Monday, March 30, 2009

A word study on complacency

While reading a book which I will soon review, I learned that Ruth Bell Graham loved to read Proverbs. As I hadn't done an in-depth study of the book of Proverbs for a few years, I decided to give it a try.

In my first sitting, I reached this verse:
"For the waywardness of the simple will kill them, and the complacency of fools will destroy them;" (Pvbs. 1:32)
It makes sense enough, but I wanted to investigate just what was meant by "complacency." Was it present in my life?

I have heard the concept of complacency pop up at various times in Christian messages. "Christians need to stop being so complacent...we need to get out there and preach the Gospel." Something along those lines. Hearing it in this context, I often associated it with apathy or inaction.

Merriam-Webster defines complacency as "self-satisfaction especially when accompanied by unawareness of actual dangers or deficiencies."

Although the word complacency has negative connotations, the Hebrew word in Proverbs 1:32 is actually used in different contexts. The word can mean either genuine OR false security, peace, quietness, prosperity (used in the Russian), abundance (definitions from Strong's Concordance).

For example: "Better a dry crust with peace and quiet than a house full of feasting, with strife."-Proverbs 17:1. The word for peace and quiet here is the same as in 1:32.

It seems that the problem is not the prosperity itself, but the source. For the next verse in chapter one reads, "but whoever listens to me will live in safety and be at ease, without fear of harm." (v.33)

Those who reached a kind of false security will be destroyed, while those who seek the Lord find a genuine sense of security.

There is a similar word used in Isaiah which can also be translated "complacency."
"You women who are so complacent, rise up and listen to me; you daughters who feel secure, hear what I have to say! In little more than a year you who feel secure will tremble; the grape harvest will fail, and the harvest of fruit will not come..."(Is.32:9,10)
Here the women are warned not to feel too secure, as danger is coming.

Using the same term, Amos 6:1 warns, "Woe to you who are complacent in Zion, and to you who feel secure on Mount Samaria, you notable men of the foremost nation, to whom the people of Israel come!" Later in the chapter, the Lord rebukes Israel's pride. Not even the "foremost nation" should find satisfaction in something other than in the Lord.

Where do we seek satisfaction? Is it in wealth, fame, academic success? Many of us shake our heads at those, but another stumbling block is religiosity. For it is easy to feel that we are at a good place with God and can relax a little.

Complacency may be linked to inaction, or faith "without works," but the answer, as I can tell, is not to go out and begin "doing," although it is natural to feel stirred up to act. The answer begins in the heart. What characterizes the fools in Proverbs 1? They have not set their hearts on seeking wisdom. They have found satisfaction in "self" and haven't looked outside of themselves.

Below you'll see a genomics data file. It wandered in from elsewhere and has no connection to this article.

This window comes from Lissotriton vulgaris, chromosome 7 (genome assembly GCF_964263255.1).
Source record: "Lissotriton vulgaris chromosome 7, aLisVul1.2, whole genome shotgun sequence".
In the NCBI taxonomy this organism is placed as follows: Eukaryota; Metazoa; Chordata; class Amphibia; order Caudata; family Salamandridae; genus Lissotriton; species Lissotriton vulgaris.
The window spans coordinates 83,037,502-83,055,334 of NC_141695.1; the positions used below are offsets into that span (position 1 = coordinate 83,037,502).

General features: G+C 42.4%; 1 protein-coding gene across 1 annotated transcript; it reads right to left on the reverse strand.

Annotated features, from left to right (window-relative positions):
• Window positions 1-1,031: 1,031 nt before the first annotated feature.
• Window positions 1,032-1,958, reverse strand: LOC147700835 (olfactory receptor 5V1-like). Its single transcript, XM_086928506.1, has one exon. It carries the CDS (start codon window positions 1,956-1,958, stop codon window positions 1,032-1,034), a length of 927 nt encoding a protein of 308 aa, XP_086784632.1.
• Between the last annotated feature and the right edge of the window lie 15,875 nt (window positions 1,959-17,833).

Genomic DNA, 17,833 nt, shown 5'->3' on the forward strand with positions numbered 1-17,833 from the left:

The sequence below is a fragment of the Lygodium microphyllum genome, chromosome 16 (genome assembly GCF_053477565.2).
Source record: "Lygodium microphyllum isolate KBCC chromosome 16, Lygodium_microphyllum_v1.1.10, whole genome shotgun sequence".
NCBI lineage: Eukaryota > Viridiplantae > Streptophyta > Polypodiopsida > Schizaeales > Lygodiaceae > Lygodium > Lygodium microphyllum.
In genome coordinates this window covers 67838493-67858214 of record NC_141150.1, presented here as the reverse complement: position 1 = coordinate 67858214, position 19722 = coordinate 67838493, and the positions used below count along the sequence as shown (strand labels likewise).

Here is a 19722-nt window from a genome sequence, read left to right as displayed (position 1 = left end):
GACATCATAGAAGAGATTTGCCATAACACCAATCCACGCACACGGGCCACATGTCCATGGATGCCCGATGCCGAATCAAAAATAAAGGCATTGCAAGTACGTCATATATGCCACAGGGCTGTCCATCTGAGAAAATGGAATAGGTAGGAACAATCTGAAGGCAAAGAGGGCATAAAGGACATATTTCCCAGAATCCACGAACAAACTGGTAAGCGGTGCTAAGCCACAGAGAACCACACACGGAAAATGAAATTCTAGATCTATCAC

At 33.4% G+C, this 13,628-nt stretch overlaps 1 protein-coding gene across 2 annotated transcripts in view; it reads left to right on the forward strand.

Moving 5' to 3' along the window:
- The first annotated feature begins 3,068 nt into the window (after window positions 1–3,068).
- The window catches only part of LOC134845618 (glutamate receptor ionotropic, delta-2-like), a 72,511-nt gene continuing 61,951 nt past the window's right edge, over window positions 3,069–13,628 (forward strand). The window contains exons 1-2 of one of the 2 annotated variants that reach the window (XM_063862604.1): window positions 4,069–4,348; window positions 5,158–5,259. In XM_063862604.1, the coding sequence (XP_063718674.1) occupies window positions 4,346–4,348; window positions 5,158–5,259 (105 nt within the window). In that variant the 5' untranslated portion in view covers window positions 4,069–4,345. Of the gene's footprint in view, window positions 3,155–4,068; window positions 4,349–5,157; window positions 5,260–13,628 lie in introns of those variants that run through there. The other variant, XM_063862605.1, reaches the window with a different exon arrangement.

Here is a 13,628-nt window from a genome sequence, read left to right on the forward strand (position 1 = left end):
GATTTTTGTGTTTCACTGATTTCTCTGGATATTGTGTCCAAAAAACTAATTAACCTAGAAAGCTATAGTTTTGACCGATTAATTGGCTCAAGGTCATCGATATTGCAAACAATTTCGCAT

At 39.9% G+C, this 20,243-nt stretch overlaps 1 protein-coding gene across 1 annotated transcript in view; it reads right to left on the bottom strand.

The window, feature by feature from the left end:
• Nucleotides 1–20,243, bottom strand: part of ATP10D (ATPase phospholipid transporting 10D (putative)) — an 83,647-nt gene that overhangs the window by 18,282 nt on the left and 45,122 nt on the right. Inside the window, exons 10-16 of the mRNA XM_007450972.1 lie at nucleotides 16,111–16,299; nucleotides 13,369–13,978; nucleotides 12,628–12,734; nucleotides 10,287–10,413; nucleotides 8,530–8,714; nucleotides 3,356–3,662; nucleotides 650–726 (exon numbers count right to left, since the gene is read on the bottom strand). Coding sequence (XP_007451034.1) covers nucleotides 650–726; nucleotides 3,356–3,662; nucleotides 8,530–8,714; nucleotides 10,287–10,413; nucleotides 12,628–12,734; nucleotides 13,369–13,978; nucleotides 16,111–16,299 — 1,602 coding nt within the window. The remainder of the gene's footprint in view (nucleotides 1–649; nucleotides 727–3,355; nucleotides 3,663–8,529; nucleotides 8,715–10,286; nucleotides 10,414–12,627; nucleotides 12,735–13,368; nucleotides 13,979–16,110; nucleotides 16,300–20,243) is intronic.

I'm sure there are many other places in the Bible that relate to this topic. I haven't even touched on anything in the New Testament.

I think it is going to take me a long time to get through Proverbs...

4 comments:

  1. Liz, can you also elaborate on "the waywardness of the simple". I am not sure what it exactly means. I will try to do my own research but I want to compare it with yours.

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  2. Thanks for your question. What did you find out from your research?

    To be "wayward" sounds like to "wander." In Strong's it says that it means to backslide or turn away.

    Failure to stick to the one, true path...

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  3. Liz, I came to the same conclusion as yours in my search for the meaning(s) for that sentence. But you know what I really think about all of this?

    You know, somewhere it says that the Law came through Moses, but the grace and mercy came through Jesus Christ. I think, as much as the Old Testament can be considered as a valid thing, in many ways, it should be ignored by those who believe in Jesus Christ. If you may recall, The New Testament says that there is now no condemnation to those who are in Christ Jesus. It's SO different from that old stuff.

    Knowing all of that (and there are dozens of other verses that say that we, as Christians, are free from the Law of sin and death) I believe that, as much as what Solomon had to say should be taken into consideration, it should be neglected (or considered as nothing) in comparison to what Jesus had to say.

    And he had to say a lot. He took a prostitute and forgave her. He took a leper and cleansed him. He took a dead man and raised him... and so forth.

    I do not like the Old Testament (except the Psalms of David). The O.T. is a killing machine. It's not even worth reading... But again some may disagree. May God have mercy on them.

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  4. Vitali, I like reading the OT, because it helps me see God's plan from the beginning. Christ's coming and sacrifice have so much more meaning in the light of God's promises.

    As to warfare in the OT, that is a separate topic. It can be hard to stomach. But that's natural. I don't think God wants us to take it lightly.

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